The roads here are more rewarding than anything else I’ve found in Europe, and although you need to keep your eyes peeled for cyclists – the Levante’s sensors yelled at me once or twice when it thought I was being blasé with Lycra lives – it’s just you, the newly-surfaced A836 and its natural delights. I can see why this is crackerjack for motorcyclists, and to be honest I am yearning for a V8.
Whereas other Maseratis are built in the supercar mecca of Modena, and its petrol engines assembled in Maranello on the Ferrari production line, the Levante is made at the Fiat Chrysler plant in Turin. I have a nagging feeling that this is the designer outlet village Maserati, not something from the couture line.
Until now the diesel was all that was on offer to UK buyers, but last month it was finally announced that Britain will get the Levante S, with a 3.0 twin-turbo V6 petrol delivering 164mph and acceleration to 60 in under 5.2. It starts at £70k. It’s still more ‘Italian Range Rover’ than ‘high-sided Ferrari’, but 424bhp makes it worthy of the trident badge. Bellissimo!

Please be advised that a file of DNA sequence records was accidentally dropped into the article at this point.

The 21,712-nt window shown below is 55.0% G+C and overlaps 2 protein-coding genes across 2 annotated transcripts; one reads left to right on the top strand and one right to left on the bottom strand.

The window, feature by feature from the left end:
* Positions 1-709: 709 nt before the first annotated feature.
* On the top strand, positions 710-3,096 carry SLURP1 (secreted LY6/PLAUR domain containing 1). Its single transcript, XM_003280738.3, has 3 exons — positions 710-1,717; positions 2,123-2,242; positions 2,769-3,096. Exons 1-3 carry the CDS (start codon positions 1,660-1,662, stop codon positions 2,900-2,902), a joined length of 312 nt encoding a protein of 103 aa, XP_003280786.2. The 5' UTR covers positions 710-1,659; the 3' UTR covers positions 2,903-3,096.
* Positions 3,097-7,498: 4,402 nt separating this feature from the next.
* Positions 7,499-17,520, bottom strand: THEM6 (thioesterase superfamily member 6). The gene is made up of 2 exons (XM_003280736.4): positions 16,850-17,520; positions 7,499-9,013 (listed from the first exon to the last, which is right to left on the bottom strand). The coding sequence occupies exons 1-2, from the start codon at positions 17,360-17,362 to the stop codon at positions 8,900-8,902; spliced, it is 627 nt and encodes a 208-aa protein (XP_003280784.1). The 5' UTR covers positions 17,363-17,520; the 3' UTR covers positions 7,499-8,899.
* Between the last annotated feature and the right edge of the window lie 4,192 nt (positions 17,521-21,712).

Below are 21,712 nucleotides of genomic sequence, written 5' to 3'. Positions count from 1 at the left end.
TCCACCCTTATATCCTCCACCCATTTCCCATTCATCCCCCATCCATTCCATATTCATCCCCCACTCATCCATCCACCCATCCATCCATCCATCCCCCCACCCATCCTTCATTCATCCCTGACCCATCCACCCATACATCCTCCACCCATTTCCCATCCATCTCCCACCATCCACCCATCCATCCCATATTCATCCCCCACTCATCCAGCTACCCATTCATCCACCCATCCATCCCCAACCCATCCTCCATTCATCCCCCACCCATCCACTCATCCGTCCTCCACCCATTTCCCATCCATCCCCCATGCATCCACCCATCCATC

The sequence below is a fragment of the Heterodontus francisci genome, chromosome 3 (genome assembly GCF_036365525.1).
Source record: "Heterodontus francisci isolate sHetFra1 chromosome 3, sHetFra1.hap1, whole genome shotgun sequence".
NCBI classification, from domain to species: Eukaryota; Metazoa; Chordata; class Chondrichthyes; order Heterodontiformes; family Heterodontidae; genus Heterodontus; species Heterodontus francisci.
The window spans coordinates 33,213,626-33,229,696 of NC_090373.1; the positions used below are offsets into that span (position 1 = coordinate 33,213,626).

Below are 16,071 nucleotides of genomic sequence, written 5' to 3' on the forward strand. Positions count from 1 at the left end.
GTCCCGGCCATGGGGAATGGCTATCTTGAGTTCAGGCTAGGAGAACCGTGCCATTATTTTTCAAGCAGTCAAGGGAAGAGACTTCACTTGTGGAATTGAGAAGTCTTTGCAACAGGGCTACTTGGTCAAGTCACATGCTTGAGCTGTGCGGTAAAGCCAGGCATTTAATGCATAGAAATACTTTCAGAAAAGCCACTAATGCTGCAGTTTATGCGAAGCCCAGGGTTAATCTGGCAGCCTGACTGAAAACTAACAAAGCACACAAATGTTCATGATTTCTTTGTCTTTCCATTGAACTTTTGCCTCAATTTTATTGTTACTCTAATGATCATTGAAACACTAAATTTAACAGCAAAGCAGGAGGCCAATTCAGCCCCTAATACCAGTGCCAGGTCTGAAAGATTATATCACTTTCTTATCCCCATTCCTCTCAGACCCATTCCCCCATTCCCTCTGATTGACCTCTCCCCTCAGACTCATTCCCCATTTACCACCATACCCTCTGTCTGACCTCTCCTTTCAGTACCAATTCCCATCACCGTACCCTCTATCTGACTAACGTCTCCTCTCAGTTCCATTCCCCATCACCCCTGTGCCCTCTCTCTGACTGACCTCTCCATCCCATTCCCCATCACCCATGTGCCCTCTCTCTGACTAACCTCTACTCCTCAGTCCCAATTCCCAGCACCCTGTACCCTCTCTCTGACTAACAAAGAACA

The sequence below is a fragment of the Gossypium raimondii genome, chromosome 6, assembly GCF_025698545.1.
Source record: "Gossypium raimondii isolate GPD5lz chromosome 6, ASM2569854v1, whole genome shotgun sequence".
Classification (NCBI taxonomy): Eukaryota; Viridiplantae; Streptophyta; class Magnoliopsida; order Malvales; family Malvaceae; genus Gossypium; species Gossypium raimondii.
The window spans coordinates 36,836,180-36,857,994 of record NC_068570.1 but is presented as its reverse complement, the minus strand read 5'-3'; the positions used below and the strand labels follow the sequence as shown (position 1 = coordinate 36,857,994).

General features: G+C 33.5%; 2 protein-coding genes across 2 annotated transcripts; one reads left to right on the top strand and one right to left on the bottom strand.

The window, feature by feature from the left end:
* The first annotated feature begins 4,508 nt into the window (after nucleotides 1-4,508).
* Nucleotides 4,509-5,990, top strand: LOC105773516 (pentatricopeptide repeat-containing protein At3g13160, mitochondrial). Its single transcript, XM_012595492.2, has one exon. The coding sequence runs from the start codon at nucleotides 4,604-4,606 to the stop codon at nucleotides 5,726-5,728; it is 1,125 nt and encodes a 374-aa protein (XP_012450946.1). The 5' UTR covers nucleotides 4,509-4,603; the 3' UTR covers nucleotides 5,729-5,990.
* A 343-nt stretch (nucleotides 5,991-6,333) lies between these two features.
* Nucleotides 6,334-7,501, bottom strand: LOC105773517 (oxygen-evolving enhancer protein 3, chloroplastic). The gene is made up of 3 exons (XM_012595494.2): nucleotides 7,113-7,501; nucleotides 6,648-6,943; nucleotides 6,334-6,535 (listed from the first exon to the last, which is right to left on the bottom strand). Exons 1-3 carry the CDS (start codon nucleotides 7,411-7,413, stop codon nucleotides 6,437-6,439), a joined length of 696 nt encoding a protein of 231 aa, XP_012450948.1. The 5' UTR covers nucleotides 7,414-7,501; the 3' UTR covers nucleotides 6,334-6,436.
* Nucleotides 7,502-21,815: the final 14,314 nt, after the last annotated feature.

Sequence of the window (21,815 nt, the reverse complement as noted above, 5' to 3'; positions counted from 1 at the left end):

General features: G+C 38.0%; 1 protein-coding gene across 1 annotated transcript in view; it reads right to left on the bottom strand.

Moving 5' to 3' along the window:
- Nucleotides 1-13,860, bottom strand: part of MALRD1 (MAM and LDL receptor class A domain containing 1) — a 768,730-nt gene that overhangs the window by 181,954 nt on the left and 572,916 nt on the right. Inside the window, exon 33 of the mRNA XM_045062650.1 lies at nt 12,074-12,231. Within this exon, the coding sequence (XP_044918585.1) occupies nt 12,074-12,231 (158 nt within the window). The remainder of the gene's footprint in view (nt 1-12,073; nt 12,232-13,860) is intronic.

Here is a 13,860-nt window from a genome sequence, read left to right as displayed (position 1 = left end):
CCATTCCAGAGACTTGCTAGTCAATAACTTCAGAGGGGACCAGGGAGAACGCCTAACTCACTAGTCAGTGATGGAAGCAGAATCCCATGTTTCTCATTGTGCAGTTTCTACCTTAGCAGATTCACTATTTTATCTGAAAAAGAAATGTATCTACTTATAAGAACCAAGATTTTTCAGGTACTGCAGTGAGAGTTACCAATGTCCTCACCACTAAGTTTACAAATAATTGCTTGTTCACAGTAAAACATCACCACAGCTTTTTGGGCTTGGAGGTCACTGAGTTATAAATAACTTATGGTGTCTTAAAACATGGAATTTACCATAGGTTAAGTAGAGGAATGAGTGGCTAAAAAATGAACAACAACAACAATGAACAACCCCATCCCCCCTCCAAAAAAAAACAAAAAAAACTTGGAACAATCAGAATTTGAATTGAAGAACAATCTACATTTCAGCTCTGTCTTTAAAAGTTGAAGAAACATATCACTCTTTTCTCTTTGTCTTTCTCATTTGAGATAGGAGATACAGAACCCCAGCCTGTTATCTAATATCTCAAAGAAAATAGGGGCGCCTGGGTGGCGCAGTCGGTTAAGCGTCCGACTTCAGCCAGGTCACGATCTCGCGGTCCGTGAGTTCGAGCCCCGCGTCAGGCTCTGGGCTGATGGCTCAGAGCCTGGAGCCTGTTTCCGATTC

I picnic in the wilderness, taking the Levante off-road and engaging the heightened suspension and traction settings. It traverses the terrain with ease and we settle at the base of the Cranstackie mountain, overlooking Loch Eribol, roughly halfway round the North Coast 500.
Having skirted glistening lochs and caramel beaches I head south at Durness and into ever-more wondrous landscape. The mountains of Foinaven, Arkle and Quinag are almost within touching distance, but separated by boggy and rocky moor. I stop at the 16th Century ruins of Ardvreck Castle and accost Highland cattle. Switching suede Italian driving shoes for Hunter wellies feels something of a metaphor.